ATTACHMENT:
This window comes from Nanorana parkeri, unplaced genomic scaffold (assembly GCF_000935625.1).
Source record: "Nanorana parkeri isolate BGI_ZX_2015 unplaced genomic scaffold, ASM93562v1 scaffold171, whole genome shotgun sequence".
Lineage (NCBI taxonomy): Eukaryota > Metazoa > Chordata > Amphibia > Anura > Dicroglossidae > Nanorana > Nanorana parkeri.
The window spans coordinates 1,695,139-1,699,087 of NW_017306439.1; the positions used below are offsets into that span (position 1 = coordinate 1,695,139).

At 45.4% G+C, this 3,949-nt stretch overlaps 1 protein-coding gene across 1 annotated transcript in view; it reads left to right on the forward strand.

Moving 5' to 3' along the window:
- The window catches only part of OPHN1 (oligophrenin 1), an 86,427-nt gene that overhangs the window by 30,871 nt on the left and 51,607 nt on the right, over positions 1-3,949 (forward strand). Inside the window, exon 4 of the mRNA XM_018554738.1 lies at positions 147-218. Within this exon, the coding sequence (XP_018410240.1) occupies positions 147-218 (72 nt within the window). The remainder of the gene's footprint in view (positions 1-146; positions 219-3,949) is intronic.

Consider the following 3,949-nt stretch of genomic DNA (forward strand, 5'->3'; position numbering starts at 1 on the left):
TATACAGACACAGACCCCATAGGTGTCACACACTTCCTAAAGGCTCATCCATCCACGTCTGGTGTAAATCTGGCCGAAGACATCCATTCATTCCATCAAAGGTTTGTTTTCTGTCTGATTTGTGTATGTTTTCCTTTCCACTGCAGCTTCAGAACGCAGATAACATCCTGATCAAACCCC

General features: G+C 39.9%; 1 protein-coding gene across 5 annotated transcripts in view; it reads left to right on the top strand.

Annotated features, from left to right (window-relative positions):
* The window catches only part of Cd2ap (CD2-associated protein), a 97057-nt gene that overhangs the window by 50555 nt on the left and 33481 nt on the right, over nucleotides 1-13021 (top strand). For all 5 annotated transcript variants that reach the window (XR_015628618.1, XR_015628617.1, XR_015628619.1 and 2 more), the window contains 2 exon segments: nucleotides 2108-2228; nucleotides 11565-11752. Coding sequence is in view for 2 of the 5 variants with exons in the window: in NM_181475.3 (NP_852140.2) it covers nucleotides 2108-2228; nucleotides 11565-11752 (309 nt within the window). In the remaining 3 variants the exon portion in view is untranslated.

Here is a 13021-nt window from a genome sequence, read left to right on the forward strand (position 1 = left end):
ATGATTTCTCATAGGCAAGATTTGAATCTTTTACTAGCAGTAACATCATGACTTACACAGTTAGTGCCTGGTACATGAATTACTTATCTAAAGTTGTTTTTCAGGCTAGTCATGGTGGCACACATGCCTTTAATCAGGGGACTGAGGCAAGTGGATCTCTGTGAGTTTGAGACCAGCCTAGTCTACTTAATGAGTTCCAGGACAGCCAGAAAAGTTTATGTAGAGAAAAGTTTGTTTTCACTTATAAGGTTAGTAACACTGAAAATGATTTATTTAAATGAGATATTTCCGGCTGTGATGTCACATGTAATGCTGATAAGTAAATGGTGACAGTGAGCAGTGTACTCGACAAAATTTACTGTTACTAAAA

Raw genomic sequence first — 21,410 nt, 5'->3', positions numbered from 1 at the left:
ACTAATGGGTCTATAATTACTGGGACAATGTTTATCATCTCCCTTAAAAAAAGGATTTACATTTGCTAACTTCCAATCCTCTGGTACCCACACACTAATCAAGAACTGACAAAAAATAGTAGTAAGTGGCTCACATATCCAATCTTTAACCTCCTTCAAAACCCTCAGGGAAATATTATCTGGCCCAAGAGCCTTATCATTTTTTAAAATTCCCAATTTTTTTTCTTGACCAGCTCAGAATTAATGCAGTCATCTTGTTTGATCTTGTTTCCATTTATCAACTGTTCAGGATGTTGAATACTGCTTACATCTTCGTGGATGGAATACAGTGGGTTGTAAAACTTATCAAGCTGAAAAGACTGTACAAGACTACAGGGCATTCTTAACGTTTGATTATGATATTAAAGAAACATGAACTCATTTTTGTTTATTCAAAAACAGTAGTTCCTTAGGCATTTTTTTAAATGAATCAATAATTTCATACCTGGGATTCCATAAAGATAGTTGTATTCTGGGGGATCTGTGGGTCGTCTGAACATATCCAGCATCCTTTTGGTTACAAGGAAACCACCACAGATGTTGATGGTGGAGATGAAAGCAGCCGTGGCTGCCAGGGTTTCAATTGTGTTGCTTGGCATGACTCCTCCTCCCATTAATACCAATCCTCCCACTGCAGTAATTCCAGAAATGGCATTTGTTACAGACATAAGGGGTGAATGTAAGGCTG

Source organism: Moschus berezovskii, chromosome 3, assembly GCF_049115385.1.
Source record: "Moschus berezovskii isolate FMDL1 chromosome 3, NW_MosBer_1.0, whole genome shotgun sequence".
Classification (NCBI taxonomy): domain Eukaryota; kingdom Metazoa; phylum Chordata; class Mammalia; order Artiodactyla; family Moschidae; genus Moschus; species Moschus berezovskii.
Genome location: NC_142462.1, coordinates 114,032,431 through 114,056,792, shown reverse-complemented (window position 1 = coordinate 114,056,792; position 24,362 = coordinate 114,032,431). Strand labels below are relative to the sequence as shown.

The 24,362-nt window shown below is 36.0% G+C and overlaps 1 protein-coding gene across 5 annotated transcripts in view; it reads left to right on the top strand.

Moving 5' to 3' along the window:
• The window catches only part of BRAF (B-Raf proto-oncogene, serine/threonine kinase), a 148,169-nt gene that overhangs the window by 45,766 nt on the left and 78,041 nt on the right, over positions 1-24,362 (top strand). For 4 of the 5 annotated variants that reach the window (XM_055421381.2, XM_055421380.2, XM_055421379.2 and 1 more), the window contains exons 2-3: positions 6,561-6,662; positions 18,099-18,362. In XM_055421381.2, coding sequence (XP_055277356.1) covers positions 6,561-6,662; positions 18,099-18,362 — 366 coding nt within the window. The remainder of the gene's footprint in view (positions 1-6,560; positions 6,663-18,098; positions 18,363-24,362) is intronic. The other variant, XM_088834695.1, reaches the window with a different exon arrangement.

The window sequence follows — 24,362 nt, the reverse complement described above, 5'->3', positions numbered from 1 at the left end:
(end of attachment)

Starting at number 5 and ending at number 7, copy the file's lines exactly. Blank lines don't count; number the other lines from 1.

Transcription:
At 45.4% G+C, this 3,949-nt stretch overlaps 1 protein-coding gene across 1 annotated transcript in view; it reads left to right on the forward strand.

Moving 5' to 3' along the window:
- The window catches only part of OPHN1 (oligophrenin 1), an 86,427-nt gene that overhangs the window by 30,871 nt on the left and 51,607 nt on the right, over positions 1-3,949 (forward strand). Inside the window, exon 4 of the mRNA XM_018554738.1 lies at positions 147-218. Within this exon, the coding sequence (XP_018410240.1) occupies positions 147-218 (72 nt within the window). The remainder of the gene's footprint in view (positions 1-146; positions 219-3,949) is intronic.